repatriation

REMEMBER THAT GERMAN GOLD REPATRIATION? WELL, YOU MAY NOT HAVE HEARD ...

February 8, 2016 By Joseph P. Farrell

Mr. B. noticed this one, and passed it along with a passage in it highlighted in bold, along with his own speculations, So I read the article, and responded to him that I basically concurred. See if you can spot what he spotted:

In uncertain times, Germany takes more gold home

There's the usual bow to the meme of German fears about an uncertain financial and geopolitical future, and one can only imagine these fears have intensified with the recent backlash against Chancellorin Merkel's "refugee policy," which is being met with increasing popular opposition both in her own country and in neighboring Holland, Sweden, France, and Austria:

In the wake of the euro zone crisis, many ordinary Germans want to see more of the 3,381 tonnes of gold in vaults at home and some have even questioned whether it still exists, prompting the Bundesbank to recently publish a long list of gold bars.

Just over 40 percent of the reserve, which Germany started building in the post-war boom years, is now held underground at the Bundesbank in Frankfurt, while almost the same amount is stored at the Federal Reserve in the United States.

But then there's a hint of an underlying sea-change:

Holding gold reserves abroad is a legacy of the Bretton Woods system of currency management established after World War Two. Much of the precious metal stayed there during the Cold War, when the former Soviet Union occupied eastern Germany.

...

Proof that it is still in safe hands is important for many Germans. The Bundesbank said all gold bars are "thoroughly and exhaustively inspected and verified" on arrival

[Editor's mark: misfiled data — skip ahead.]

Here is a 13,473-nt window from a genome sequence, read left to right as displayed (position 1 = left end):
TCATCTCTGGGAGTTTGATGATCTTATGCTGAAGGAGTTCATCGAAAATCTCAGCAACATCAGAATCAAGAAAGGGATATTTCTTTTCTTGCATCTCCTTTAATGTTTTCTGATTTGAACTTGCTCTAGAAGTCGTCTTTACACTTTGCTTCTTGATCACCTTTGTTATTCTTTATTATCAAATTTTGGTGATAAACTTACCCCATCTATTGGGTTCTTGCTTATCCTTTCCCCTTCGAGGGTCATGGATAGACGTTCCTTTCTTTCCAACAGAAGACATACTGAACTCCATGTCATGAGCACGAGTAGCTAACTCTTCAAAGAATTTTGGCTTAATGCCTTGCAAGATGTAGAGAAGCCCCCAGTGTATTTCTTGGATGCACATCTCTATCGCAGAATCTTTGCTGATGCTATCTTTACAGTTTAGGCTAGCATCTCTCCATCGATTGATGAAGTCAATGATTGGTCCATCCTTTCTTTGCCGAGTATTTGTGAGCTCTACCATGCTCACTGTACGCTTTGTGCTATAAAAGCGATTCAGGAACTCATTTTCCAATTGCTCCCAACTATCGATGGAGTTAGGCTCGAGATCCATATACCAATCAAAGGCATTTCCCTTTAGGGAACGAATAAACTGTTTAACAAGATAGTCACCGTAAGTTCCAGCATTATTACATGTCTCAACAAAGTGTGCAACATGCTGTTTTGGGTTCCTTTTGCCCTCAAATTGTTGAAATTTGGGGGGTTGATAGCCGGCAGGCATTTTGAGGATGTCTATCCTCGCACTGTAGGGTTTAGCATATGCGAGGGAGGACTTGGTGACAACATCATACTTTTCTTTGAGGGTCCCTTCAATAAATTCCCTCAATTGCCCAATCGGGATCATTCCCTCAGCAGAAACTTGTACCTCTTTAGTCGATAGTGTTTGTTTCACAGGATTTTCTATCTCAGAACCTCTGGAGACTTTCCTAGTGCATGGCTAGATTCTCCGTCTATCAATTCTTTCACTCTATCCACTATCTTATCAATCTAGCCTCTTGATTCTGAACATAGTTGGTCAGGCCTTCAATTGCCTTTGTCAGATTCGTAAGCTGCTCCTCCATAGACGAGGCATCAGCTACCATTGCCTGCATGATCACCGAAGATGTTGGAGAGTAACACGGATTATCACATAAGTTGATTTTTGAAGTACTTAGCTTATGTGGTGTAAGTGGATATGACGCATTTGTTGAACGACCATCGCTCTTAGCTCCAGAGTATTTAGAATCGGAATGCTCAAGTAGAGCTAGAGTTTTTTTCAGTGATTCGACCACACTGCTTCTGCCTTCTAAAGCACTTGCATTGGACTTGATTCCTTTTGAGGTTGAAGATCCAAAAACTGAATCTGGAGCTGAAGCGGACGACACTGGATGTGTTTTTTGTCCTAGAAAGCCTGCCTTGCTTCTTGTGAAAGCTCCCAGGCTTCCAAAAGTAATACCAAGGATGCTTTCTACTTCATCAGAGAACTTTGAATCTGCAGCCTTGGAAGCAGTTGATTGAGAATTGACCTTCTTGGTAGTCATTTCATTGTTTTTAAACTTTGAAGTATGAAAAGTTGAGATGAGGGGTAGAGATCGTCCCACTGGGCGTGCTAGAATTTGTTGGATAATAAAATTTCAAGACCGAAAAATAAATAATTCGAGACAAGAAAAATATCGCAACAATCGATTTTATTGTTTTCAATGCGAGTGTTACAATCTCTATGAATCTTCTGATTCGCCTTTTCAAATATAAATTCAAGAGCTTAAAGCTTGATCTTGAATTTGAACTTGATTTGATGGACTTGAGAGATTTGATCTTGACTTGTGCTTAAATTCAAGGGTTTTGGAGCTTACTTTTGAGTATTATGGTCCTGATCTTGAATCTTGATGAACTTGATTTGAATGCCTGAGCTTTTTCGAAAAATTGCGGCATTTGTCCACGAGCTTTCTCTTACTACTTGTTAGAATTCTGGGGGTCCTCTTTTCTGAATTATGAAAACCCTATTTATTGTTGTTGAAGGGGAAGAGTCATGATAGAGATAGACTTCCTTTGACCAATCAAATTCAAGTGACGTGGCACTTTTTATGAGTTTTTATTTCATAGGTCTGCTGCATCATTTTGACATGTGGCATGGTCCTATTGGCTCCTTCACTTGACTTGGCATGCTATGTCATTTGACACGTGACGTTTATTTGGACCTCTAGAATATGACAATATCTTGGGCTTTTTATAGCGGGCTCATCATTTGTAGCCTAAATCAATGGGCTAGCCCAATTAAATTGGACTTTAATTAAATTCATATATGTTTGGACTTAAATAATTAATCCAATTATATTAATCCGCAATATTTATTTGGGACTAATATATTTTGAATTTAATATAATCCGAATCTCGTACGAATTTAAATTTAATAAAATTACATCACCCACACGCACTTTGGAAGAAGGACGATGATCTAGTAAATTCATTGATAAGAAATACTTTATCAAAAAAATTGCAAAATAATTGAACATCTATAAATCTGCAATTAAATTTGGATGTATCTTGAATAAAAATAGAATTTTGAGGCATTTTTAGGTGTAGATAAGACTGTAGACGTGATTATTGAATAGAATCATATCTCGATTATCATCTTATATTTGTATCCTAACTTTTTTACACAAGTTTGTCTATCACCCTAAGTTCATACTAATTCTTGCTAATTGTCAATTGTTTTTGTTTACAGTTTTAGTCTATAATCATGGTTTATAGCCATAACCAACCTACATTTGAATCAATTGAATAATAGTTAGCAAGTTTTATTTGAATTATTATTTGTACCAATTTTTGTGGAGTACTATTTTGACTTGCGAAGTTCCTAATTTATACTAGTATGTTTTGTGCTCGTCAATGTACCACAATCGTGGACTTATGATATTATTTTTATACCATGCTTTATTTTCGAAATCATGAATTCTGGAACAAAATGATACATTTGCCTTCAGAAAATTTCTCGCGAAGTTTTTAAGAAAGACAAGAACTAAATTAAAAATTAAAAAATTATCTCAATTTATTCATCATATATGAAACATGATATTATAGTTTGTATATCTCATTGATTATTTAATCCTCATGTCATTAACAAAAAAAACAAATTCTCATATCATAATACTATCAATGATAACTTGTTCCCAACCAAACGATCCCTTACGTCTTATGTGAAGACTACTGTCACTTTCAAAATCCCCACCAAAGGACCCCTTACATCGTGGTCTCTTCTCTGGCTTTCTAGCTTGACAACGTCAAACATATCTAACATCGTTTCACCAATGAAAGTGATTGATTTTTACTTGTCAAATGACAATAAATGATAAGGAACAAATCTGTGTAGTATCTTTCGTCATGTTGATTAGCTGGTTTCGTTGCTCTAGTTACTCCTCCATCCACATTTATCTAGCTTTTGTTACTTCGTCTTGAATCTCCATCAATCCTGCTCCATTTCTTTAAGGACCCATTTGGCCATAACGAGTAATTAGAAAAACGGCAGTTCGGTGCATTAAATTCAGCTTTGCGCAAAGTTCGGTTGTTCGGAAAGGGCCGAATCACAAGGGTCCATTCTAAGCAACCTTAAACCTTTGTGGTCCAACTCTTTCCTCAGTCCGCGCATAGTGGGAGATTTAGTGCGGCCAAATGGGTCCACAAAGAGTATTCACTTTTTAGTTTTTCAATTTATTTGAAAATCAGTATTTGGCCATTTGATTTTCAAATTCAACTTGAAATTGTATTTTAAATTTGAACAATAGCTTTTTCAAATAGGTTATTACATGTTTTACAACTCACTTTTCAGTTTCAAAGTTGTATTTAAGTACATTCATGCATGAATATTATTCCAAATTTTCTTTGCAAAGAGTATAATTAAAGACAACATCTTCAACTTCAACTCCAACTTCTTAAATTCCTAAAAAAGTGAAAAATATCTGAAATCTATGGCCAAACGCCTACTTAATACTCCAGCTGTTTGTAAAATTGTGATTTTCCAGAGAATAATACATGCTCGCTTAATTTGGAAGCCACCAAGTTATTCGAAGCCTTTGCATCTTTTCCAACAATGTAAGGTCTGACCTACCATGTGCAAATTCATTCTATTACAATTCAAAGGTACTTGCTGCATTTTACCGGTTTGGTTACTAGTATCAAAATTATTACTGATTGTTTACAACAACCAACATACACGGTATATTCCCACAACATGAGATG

Now, when one puts those two statements together, one ends up with the idea that Germany stored its gold in the USA to keep it safe from the prospect of an invasion by the Warsaw Pact, and that it now wants its gold back from the USA because that trust in its ally is evaoprating under the solar flare of American-sponsored sanctions against Russia. Russia has no plans of invading Germany, and just about everybody knows this except the neocons in the American Pentagon and State department. To put it country simple: Germans want their country's gold on German soil because the USA is no longer to be trusted.  One cannot blame them. Most informed Germans know of America's Morgenthau plan for postwar Germany, a plan almost as draconian as what the Nazi regime had planned for the Soviet Union had it won that war, and that included the reduction of the German population by one half, and a complete denuding of the country of its powerful industrial base. It was a plan to basically undo the unification of Germany, and split it up back into smaller states, a plan to role back the clock to before 1871. Of course, that plan evoporated too - thankfully - in the realities of the postwar world. But American heavy-handedness has not as its allies are increasingly treated less as allies and more as satrapies.